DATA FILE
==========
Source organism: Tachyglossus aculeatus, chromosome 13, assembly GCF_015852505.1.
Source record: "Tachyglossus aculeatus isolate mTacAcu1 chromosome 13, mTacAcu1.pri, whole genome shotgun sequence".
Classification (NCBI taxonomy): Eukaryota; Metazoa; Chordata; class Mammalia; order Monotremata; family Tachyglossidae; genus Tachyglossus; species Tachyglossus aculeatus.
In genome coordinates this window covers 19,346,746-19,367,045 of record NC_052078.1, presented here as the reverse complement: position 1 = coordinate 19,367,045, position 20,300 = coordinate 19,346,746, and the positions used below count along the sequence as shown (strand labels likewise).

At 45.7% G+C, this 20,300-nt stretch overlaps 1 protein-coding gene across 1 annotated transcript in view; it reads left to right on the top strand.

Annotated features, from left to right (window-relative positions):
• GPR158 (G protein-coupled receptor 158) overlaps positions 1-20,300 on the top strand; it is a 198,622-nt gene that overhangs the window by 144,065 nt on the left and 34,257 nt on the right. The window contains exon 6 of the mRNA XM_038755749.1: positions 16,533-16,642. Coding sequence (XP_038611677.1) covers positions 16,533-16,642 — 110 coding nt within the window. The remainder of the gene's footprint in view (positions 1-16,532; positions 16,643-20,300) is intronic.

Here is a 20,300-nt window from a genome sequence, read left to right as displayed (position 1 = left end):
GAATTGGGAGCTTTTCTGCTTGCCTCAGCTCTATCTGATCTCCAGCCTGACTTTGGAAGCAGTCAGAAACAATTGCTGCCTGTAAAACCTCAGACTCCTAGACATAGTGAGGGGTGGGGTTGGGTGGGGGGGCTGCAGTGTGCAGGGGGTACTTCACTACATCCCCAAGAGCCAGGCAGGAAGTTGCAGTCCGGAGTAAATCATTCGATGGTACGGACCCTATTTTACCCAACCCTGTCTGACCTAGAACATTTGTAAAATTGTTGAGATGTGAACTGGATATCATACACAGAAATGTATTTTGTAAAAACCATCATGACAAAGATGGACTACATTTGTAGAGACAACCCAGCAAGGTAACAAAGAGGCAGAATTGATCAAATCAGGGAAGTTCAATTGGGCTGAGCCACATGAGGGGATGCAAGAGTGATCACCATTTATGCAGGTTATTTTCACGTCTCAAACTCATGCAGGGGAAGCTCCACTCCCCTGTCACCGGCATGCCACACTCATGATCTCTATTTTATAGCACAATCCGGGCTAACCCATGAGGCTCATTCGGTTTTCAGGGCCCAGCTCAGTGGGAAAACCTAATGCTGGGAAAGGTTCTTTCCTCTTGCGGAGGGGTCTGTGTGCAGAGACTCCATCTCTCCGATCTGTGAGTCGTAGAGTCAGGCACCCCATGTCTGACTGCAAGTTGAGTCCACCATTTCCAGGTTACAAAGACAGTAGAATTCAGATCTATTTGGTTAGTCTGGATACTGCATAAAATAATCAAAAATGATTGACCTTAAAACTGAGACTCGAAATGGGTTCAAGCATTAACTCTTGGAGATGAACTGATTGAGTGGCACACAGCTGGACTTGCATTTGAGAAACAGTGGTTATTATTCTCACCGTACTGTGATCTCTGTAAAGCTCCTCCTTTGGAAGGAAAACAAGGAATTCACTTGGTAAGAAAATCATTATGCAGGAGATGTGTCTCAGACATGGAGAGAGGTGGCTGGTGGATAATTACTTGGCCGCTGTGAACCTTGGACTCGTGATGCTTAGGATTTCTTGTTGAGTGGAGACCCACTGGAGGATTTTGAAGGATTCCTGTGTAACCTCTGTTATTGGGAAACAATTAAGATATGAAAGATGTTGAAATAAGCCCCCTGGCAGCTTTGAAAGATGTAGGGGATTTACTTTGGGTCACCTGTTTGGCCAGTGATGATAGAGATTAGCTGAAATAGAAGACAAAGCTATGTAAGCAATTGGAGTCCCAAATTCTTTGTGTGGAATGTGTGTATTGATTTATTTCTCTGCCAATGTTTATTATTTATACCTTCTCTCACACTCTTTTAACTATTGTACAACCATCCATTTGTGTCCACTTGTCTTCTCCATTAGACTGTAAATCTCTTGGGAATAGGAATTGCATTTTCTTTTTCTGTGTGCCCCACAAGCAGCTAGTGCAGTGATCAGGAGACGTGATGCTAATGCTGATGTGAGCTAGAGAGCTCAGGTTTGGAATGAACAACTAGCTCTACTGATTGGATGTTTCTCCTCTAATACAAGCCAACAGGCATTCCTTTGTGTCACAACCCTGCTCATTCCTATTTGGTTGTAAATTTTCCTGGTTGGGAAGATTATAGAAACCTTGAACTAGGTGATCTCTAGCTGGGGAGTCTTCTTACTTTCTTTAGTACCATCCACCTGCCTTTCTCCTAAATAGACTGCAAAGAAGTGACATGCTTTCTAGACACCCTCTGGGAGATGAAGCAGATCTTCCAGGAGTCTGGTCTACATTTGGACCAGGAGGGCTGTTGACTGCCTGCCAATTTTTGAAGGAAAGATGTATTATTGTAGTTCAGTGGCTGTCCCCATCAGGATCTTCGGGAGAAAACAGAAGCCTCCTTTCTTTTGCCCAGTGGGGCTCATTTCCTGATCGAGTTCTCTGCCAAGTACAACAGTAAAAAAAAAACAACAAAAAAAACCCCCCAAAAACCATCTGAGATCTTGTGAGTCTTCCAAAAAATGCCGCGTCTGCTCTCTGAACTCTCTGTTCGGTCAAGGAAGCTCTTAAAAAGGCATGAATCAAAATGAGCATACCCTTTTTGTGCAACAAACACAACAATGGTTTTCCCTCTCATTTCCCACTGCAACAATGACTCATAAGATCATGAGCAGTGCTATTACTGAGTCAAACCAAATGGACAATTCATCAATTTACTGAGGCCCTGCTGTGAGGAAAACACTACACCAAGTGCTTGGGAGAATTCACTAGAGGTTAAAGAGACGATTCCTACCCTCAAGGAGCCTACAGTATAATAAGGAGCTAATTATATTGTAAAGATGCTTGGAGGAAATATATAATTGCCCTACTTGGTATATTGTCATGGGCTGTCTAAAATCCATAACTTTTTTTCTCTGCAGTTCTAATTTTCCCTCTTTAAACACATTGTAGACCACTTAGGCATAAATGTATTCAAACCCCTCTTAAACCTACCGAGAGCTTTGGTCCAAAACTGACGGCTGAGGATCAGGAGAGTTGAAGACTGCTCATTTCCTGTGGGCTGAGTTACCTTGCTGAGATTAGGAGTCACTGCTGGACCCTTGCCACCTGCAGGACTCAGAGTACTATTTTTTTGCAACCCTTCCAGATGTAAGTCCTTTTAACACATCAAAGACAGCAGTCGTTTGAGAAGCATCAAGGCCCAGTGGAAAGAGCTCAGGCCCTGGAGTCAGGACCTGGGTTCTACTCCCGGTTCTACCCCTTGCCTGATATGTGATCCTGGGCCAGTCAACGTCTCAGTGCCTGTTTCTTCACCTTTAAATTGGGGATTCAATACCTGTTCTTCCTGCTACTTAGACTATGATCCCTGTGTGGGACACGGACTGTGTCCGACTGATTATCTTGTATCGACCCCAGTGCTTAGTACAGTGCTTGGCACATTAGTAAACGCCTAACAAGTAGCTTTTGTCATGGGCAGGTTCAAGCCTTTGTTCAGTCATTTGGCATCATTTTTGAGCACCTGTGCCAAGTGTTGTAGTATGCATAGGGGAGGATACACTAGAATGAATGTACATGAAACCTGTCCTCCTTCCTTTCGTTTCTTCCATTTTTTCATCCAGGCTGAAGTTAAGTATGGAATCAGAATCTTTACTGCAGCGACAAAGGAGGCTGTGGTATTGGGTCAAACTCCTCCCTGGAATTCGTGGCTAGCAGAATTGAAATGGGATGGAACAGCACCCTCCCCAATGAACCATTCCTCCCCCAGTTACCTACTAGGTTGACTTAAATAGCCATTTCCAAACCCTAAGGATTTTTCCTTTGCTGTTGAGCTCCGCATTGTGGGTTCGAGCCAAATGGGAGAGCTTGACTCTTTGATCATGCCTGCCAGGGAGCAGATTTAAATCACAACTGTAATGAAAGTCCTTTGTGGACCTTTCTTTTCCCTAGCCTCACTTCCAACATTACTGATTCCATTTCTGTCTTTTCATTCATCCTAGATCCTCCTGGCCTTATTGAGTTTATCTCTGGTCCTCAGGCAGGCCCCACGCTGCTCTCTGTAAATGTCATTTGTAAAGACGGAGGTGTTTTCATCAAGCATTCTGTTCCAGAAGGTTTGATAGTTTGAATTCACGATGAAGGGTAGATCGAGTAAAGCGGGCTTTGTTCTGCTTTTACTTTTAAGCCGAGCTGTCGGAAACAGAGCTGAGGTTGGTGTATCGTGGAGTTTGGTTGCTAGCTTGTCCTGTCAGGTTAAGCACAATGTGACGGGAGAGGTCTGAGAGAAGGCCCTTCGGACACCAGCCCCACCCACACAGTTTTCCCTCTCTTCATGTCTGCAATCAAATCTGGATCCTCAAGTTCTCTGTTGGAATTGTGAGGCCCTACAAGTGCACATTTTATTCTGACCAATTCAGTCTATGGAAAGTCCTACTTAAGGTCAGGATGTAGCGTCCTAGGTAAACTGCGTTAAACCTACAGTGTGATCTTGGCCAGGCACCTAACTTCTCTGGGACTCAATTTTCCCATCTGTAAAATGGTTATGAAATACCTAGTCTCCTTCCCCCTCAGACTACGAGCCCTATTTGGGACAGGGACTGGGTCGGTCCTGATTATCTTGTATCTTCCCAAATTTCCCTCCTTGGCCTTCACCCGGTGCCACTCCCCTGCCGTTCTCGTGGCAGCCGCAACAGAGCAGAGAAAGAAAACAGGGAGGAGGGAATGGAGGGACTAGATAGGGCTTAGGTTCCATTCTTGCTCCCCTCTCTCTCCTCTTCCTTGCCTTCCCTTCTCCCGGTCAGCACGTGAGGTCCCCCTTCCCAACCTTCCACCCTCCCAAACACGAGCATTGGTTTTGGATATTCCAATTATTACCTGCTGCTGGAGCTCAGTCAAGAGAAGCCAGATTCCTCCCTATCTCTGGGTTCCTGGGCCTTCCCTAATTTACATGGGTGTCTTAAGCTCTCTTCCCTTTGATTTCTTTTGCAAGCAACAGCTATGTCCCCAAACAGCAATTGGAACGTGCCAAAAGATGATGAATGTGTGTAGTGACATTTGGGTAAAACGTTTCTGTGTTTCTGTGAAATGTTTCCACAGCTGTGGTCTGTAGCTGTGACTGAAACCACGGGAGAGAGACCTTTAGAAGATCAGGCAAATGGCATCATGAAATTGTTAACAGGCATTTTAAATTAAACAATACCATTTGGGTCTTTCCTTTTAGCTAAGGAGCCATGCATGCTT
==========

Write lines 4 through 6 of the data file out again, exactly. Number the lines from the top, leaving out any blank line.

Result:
In genome coordinates this window covers 19,346,746-19,367,045 of record NC_052078.1, presented here as the reverse complement: position 1 = coordinate 19,367,045, position 20,300 = coordinate 19,346,746, and the positions used below count along the sequence as shown (strand labels likewise).

At 45.7% G+C, this 20,300-nt stretch overlaps 1 protein-coding gene across 1 annotated transcript in view; it reads left to right on the top strand.

Annotated features, from left to right (window-relative positions):